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And people wonder why I
hate going to the dentist.
Review written by: Alex Sandell
Halloween 2004 may be forever remembered as the year horror took the holiday off (unless you count Ashlee Simpson's performance on Saturday Night Live). Only two major horror releases are being offered and both miss the mark. Last weekend we had that blemish on horror history known as The Grudge. This weekend we get the entertaining, but flawed, Saw. While the movie is infinitely better than The Grudge, it's unlikely to have anyone sleeping with the lights on.
The movie opens to darkness and an ominous sounding voice. We then discover two people trapped together in a room, without knowing how they get there or where "there" even is. They're both chained by the ankle to pipes. One of the captured men is a doctor (Cary Elwes). The other is a photographer (Leigh Whannell). Like the characters in Cube -- an obvious influence on Saw -- their lives were somehow connected, before this horrific turn of events. As with Cube, neither character is initially aware of this. There's a dead man lying on the floor of the room. It looks as though he committed suicide.
A menacing voice occasionally breaks up the chilling sparseness of the area when it gives directions and commands to its inhabitants. It turns out the doctor is familiar with the man behind the voice. He (the doctor) was a suspect in the murders of other victims who were stuck in eerily similar situations to the one the doctor and the photographer have now found themselves in. How did the doctor get stuck here? What connections does he have to the photographer? What ties does he have with the killer? Why is the guy playing him such a horrible actor?
Saw is a giallo film in the vein of Italian horror masterpieces created by the likes of Dario Argento and Mario Bava. Images used frequently by Argento populate the film (the black gloves shown throughout scream "Deep Red"). The movie is also similar in look and feel to Seven (which should surprise exactly no one). While it doesn't live up to its reputation of being one of the most disturbing horror flicks ever made, it does have its fair share of deliciously twisted moments.
The murderer in the film sets up elaborate traps for his intended victims. While there is a way out, finding it is about as easy as completing all six sides of a Rubik's Cube. Therefore, we get to see plenty of people die throughout the movie; usually in creatively morbid ways. One of the killer's victims expires while climbing for safety through a basement of barbed-wire. Another, covered in flammable material, is engulfed in flames, when using a candle to locate the combination to a safe with contents that could lead to his freedom. Only a drug-addict makes it to safety, but not before cutting open a living man's stomach and stealing the key hidden within.
The perverse killer has set up yet another nasty puzzle with yet another sadistic solution, in the lair where the doctor and photographer are imprisoned. The doc finds out that his family is being held hostage. They will be slaughtered by the murderer unless he kills the photographer. He's given eight hours to complete the task. If he doesn't, everyone, including him, dies. It is revealed to the doctor that the coagulated blood surrounding the dead man on the floor of the room is poisonous. All he need do is soak a cigarette -- strategically placed by the killer -- in the blood and let his newfound roommate smoke it.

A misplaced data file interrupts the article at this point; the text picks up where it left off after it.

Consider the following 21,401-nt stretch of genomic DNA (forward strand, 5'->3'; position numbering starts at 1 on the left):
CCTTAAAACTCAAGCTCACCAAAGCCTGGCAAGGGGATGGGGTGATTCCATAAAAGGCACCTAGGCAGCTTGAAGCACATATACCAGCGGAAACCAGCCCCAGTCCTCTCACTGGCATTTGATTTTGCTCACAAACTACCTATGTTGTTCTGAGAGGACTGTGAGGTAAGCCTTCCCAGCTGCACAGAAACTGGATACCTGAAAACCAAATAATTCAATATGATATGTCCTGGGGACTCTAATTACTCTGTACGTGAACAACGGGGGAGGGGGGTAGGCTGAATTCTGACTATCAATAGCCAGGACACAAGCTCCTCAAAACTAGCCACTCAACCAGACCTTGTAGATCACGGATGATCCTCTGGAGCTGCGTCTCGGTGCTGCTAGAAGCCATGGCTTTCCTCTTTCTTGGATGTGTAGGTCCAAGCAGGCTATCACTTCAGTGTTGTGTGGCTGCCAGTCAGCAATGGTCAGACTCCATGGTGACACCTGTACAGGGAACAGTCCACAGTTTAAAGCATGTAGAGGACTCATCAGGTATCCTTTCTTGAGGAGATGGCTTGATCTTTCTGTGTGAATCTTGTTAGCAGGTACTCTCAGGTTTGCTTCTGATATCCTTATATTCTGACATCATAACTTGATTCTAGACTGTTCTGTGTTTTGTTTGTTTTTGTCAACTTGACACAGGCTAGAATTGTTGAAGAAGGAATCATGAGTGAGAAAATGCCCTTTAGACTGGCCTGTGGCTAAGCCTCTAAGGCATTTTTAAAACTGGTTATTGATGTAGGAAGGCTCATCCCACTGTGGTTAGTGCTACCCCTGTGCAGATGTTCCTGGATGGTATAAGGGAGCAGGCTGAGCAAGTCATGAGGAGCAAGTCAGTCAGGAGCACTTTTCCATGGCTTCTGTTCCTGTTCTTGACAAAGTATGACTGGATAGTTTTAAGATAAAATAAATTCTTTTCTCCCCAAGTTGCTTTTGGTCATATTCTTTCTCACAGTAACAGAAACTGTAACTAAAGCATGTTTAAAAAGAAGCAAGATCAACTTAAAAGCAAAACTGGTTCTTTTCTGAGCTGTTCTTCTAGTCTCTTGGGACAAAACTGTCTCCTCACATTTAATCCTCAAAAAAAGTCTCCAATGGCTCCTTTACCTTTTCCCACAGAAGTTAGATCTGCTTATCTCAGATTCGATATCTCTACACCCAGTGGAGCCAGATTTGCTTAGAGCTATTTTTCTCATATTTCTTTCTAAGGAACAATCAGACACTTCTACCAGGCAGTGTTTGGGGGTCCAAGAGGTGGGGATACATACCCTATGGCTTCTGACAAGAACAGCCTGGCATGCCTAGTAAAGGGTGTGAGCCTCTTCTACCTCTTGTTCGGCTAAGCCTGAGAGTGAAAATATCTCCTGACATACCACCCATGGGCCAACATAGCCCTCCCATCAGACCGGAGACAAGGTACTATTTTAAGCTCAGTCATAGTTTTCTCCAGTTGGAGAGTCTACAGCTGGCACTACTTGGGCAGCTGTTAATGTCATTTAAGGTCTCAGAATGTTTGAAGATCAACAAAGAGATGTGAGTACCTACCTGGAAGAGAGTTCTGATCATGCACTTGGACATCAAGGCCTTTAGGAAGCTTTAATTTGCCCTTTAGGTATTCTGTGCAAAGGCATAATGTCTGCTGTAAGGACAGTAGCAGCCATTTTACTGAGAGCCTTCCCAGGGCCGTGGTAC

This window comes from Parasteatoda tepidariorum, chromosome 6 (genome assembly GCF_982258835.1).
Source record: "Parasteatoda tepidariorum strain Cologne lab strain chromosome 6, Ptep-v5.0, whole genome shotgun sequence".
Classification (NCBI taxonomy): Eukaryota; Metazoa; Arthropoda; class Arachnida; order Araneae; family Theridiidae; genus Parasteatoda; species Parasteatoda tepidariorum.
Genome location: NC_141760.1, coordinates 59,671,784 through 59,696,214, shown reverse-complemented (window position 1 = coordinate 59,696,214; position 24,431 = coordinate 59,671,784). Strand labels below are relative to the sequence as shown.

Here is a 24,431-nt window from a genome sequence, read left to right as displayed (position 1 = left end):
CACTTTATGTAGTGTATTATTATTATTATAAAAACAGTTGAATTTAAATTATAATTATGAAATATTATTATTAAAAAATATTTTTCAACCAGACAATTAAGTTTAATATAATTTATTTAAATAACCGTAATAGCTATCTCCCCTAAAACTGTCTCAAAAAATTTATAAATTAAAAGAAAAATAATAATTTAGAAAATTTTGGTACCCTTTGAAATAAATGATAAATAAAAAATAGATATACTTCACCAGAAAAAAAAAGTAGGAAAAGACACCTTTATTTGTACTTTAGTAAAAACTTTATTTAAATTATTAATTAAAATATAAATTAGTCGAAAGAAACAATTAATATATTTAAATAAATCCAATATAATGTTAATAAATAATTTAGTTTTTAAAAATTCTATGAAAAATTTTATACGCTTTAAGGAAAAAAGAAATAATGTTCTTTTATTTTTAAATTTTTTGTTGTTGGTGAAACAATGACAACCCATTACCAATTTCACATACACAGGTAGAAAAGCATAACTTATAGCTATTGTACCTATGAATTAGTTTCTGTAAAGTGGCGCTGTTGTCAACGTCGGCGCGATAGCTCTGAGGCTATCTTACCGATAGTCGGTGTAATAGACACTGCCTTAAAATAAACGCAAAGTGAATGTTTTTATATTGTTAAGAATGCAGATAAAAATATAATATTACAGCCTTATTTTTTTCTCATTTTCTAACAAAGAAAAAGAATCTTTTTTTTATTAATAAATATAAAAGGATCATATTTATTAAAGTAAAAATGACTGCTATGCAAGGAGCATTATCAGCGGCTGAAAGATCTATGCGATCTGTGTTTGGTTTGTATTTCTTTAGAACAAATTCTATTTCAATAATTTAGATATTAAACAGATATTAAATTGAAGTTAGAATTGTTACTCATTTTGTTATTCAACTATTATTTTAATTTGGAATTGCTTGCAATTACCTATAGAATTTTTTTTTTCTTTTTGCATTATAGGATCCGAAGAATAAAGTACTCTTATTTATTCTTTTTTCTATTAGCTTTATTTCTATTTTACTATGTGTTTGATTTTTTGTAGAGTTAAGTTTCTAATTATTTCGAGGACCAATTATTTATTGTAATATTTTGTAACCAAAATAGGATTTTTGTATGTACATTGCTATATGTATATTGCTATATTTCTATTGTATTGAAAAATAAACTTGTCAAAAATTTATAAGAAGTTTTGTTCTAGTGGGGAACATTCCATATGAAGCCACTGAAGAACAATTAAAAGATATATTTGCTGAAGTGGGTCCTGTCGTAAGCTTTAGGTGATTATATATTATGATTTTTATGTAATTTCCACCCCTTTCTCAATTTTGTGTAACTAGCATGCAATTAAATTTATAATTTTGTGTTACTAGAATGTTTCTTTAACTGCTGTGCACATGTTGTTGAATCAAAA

The idea is a captivating one and it keeps the movie going through its weaker moments. Saw never fully delivers on the promise made by its gleefully graphic advertising campaign. One-sheets featured a tiled floor with hacked off limbs and little else. While attempting to be dark and disturbing, and occasionally pulling it off, Saw becomes the victim of a painfully embarrassing performance by Cary Elwes, a plot holier than the Vatican, an industrial soundtrack that makes the movie feel more like a Nine Inch Nails' video than a true horror film, and a first time director more interested in quick edits and camera tricks then with setting a mood.
It's especially hard to ignore the film's glaring plot holes. Sadly, it's not possible for me to address them, without spoiling the entire film. All I can really say (if you've already watched the movie and want to discuss its holes, send me an email), without saying too much, is that they involve Danny Glover's character, the character of the killer and the killer's pawn. And, lastly, because it opens up even more holes, the film's finale is a double-edged sword. On the one hand, it caught me completely off guard (which movies rarely do), on the other, it added additional plot holes to a script that was already resembling Swiss cheese.
Saw is an overrated film, but it's still a grisly movie worth taking a look at. It keeps things dark, right through to the end. Because of its eagerness to disgust its audience and willingness to make them miserable, it shouldn't be ignored. Some of the ideas were just sick enough to make me question the screenwriter's and the director's mental health, which can only be a sign that the movie's good outweighs its bad (at least if you like this kind of stuff). And, finally, nearly a month after attending the screening, I want to go back and see it again on opening day. Maybe, just maybe, horror didn't take Halloween 2004 off, after all.
Agree? Disagree? Have questions? Comments? Email this critic at firstname.lastname@example.org
The Final Cut
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